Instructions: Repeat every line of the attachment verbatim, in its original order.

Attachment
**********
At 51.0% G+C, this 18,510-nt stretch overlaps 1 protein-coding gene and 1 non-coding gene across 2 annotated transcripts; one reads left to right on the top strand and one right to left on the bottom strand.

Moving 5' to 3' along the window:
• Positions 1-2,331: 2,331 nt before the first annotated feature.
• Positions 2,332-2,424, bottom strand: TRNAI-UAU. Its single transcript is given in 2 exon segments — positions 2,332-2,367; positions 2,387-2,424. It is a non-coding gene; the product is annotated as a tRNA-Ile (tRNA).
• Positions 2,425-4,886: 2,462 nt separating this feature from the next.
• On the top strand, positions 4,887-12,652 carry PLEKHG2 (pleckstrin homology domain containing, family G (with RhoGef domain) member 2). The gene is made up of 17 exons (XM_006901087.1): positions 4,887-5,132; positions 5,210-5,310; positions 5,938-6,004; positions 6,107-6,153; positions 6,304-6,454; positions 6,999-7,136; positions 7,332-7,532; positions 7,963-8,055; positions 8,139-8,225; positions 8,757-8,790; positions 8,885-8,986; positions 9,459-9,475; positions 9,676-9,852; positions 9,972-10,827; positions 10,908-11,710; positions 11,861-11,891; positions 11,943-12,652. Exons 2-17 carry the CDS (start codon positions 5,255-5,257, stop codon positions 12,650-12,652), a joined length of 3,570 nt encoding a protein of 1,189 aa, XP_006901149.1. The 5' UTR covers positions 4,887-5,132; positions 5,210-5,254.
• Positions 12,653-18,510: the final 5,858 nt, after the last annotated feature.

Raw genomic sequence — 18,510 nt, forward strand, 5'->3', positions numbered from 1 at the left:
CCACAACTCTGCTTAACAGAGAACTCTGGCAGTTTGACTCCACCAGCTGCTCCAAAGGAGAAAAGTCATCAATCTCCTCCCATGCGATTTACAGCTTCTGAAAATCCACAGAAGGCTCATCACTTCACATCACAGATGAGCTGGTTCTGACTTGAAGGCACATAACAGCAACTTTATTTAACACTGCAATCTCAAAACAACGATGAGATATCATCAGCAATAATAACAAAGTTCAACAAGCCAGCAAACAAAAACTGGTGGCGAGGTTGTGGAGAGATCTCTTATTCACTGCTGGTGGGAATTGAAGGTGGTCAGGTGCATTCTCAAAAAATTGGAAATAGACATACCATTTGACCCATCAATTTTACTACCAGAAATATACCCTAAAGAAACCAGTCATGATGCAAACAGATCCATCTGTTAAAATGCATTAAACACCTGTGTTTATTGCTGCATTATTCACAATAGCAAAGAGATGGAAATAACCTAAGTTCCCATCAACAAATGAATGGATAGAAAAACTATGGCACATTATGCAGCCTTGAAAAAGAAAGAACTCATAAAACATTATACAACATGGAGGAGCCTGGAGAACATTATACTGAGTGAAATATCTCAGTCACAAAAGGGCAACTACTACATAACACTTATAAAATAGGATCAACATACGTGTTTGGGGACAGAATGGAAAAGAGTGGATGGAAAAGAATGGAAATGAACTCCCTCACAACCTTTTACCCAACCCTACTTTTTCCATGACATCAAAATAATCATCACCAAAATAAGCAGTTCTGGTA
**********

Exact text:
At 51.0% G+C, this 18,510-nt stretch overlaps 1 protein-coding gene and 1 non-coding gene across 2 annotated transcripts; one reads left to right on the top strand and one right to left on the bottom strand.

Moving 5' to 3' along the window:
• Positions 1-2,331: 2,331 nt before the first annotated feature.
• Positions 2,332-2,424, bottom strand: TRNAI-UAU. Its single transcript is given in 2 exon segments — positions 2,332-2,367; positions 2,387-2,424. It is a non-coding gene; the product is annotated as a tRNA-Ile (tRNA).
• Positions 2,425-4,886: 2,462 nt separating this feature from the next.
• On the top strand, positions 4,887-12,652 carry PLEKHG2 (pleckstrin homology domain containing, family G (with RhoGef domain) member 2). The gene is made up of 17 exons (XM_006901087.1): positions 4,887-5,132; positions 5,210-5,310; positions 5,938-6,004; positions 6,107-6,153; positions 6,304-6,454; positions 6,999-7,136; positions 7,332-7,532; positions 7,963-8,055; positions 8,139-8,225; positions 8,757-8,790; positions 8,885-8,986; positions 9,459-9,475; positions 9,676-9,852; positions 9,972-10,827; positions 10,908-11,710; positions 11,861-11,891; positions 11,943-12,652. Exons 2-17 carry the CDS (start codon positions 5,255-5,257, stop codon positions 12,650-12,652), a joined length of 3,570 nt encoding a protein of 1,189 aa, XP_006901149.1. The 5' UTR covers positions 4,887-5,132; positions 5,210-5,254.
• Positions 12,653-18,510: the final 5,858 nt, after the last annotated feature.

Raw genomic sequence — 18,510 nt, forward strand, 5'->3', positions numbered from 1 at the left:
CCACAACTCTGCTTAACAGAGAACTCTGGCAGTTTGACTCCACCAGCTGCTCCAAAGGAGAAAAGTCATCAATCTCCTCCCATGCGATTTACAGCTTCTGAAAATCCACAGAAGGCTCATCACTTCACATCACAGATGAGCTGGTTCTGACTTGAAGGCACATAACAGCAACTTTATTTAACACTGCAATCTCAAAACAACGATGAGATATCATCAGCAATAATAACAAAGTTCAACAAGCCAGCAAACAAAAACTGGTGGCGAGGTTGTGGAGAGATCTCTTATTCACTGCTGGTGGGAATTGAAGGTGGTCAGGTGCATTCTCAAAAAATTGGAAATAGACATACCATTTGACCCATCAATTTTACTACCAGAAATATACCCTAAAGAAACCAGTCATGATGCAAACAGATCCATCTGTTAAAATGCATTAAACACCTGTGTTTATTGCTGCATTATTCACAATAGCAAAGAGATGGAAATAACCTAAGTTCCCATCAACAAATGAATGGATAGAAAAACTATGGCACATTATGCAGCCTTGAAAAAGAAAGAACTCATAAAACATTATACAACATGGAGGAGCCTGGAGAACATTATACTGAGTGAAATATCTCAGTCACAAAAGGGCAACTACTACATAACACTTATAAAATAGGATCAACATACGTGTTTGGGGACAGAATGGAAAAGAGTGGATGGAAAAGAATGGAAATGAACTCCCTCACAACCTTTTACCCAACCCTACTTTTTCCATGACATCAAAATAATCATCACCAAAATAAGCAGTTCTGGTA